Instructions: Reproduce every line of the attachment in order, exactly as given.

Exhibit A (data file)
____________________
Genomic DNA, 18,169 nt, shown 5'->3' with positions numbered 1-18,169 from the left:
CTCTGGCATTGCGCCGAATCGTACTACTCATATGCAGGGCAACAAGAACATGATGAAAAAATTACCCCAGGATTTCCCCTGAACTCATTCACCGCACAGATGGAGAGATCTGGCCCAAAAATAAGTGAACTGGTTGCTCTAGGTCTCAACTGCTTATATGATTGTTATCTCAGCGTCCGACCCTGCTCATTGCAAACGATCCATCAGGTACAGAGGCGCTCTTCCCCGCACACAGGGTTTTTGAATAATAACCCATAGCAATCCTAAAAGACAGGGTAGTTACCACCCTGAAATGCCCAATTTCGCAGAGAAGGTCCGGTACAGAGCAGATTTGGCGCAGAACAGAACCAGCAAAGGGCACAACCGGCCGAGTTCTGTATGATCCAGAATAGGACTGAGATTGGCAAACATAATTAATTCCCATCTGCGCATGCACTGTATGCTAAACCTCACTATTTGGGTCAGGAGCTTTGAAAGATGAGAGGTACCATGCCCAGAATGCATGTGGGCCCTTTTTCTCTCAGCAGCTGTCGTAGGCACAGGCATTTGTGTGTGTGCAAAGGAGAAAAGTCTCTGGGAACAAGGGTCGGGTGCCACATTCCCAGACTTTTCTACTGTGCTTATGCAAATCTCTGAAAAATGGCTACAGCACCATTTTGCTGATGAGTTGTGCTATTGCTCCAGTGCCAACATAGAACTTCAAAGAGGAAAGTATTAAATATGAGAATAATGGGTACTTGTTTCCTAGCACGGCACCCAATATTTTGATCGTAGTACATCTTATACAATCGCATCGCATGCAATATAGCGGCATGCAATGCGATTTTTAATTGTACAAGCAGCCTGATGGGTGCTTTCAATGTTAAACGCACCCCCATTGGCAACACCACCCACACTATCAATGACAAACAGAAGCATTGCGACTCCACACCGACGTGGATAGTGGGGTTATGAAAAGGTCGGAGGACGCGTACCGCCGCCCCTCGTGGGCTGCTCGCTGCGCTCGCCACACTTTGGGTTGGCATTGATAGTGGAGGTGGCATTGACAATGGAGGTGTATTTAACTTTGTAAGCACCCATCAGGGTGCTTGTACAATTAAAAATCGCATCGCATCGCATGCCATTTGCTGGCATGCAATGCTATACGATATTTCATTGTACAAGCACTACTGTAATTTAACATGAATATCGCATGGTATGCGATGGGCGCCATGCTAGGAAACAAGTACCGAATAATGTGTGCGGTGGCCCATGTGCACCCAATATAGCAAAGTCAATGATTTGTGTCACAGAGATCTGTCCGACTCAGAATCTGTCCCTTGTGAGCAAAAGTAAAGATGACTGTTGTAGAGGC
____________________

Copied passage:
Genomic DNA, 18,169 nt, shown 5'->3' with positions numbered 1-18,169 from the left:
CTCTGGCATTGCGCCGAATCGTACTACTCATATGCAGGGCAACAAGAACATGATGAAAAAATTACCCCAGGATTTCCCCTGAACTCATTCACCGCACAGATGGAGAGATCTGGCCCAAAAATAAGTGAACTGGTTGCTCTAGGTCTCAACTGCTTATATGATTGTTATCTCAGCGTCCGACCCTGCTCATTGCAAACGATCCATCAGGTACAGAGGCGCTCTTCCCCGCACACAGGGTTTTTGAATAATAACCCATAGCAATCCTAAAAGACAGGGTAGTTACCACCCTGAAATGCCCAATTTCGCAGAGAAGGTCCGGTACAGAGCAGATTTGGCGCAGAACAGAACCAGCAAAGGGCACAACCGGCCGAGTTCTGTATGATCCAGAATAGGACTGAGATTGGCAAACATAATTAATTCCCATCTGCGCATGCACTGTATGCTAAACCTCACTATTTGGGTCAGGAGCTTTGAAAGATGAGAGGTACCATGCCCAGAATGCATGTGGGCCCTTTTTCTCTCAGCAGCTGTCGTAGGCACAGGCATTTGTGTGTGTGCAAAGGAGAAAAGTCTCTGGGAACAAGGGTCGGGTGCCACATTCCCAGACTTTTCTACTGTGCTTATGCAAATCTCTGAAAAATGGCTACAGCACCATTTTGCTGATGAGTTGTGCTATTGCTCCAGTGCCAACATAGAACTTCAAAGAGGAAAGTATTAAATATGAGAATAATGGGTACTTGTTTCCTAGCACGGCACCCAATATTTTGATCGTAGTACATCTTATACAATCGCATCGCATGCAATATAGCGGCATGCAATGCGATTTTTAATTGTACAAGCAGCCTGATGGGTGCTTTCAATGTTAAACGCACCCCCATTGGCAACACCACCCACACTATCAATGACAAACAGAAGCATTGCGACTCCACACCGACGTGGATAGTGGGGTTATGAAAAGGTCGGAGGACGCGTACCGCCGCCCCTCGTGGGCTGCTCGCTGCGCTCGCCACACTTTGGGTTGGCATTGATAGTGGAGGTGGCATTGACAATGGAGGTGTATTTAACTTTGTAAGCACCCATCAGGGTGCTTGTACAATTAAAAATCGCATCGCATCGCATGCCATTTGCTGGCATGCAATGCTATACGATATTTCATTGTACAAGCACTACTGTAATTTAACATGAATATCGCATGGTATGCGATGGGCGCCATGCTAGGAAACAAGTACCGAATAATGTGTGCGGTGGCCCATGTGCACCCAATATAGCAAAGTCAATGATTTGTGTCACAGAGATCTGTCCGACTCAGAATCTGTCCCTTGTGAGCAAAAGTAAAGATGACTGTTGTAGAGGC